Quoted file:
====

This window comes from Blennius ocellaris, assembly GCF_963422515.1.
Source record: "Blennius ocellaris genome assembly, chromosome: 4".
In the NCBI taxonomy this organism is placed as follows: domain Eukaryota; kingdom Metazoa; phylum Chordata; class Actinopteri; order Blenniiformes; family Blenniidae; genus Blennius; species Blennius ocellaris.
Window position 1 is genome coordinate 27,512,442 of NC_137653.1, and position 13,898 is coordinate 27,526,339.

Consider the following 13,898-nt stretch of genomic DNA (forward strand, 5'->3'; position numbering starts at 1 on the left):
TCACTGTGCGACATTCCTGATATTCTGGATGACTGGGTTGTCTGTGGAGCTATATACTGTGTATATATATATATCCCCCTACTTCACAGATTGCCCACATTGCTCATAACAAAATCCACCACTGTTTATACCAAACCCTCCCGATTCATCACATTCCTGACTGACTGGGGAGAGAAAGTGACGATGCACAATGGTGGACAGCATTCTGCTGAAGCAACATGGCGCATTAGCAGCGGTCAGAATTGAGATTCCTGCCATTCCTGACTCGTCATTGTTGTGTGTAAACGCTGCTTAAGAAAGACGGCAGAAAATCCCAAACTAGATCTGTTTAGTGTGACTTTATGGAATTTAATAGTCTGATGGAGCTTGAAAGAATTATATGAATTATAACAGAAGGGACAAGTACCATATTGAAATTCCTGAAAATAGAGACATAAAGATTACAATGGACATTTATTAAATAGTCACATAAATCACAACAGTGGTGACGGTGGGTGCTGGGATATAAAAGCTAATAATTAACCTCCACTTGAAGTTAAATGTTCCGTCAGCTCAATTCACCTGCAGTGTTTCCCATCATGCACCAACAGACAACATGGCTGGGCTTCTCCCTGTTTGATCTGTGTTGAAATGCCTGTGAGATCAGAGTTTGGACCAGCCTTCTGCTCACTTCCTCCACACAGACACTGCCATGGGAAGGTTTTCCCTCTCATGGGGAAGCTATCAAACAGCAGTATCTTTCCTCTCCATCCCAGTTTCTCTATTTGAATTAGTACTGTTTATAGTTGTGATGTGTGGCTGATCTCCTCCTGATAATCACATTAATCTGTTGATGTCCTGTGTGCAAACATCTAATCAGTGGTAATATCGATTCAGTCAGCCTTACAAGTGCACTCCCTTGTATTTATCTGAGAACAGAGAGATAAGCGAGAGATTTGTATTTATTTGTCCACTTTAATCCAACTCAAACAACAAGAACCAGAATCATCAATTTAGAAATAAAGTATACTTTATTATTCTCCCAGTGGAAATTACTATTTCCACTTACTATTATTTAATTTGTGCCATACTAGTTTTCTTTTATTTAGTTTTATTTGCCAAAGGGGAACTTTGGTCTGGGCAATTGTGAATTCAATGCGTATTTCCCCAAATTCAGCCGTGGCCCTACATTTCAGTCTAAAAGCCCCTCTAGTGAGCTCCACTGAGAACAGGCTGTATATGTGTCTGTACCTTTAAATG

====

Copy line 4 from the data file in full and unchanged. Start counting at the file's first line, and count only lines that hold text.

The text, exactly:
Window position 1 is genome coordinate 27,512,442 of NC_137653.1, and position 13,898 is coordinate 27,526,339.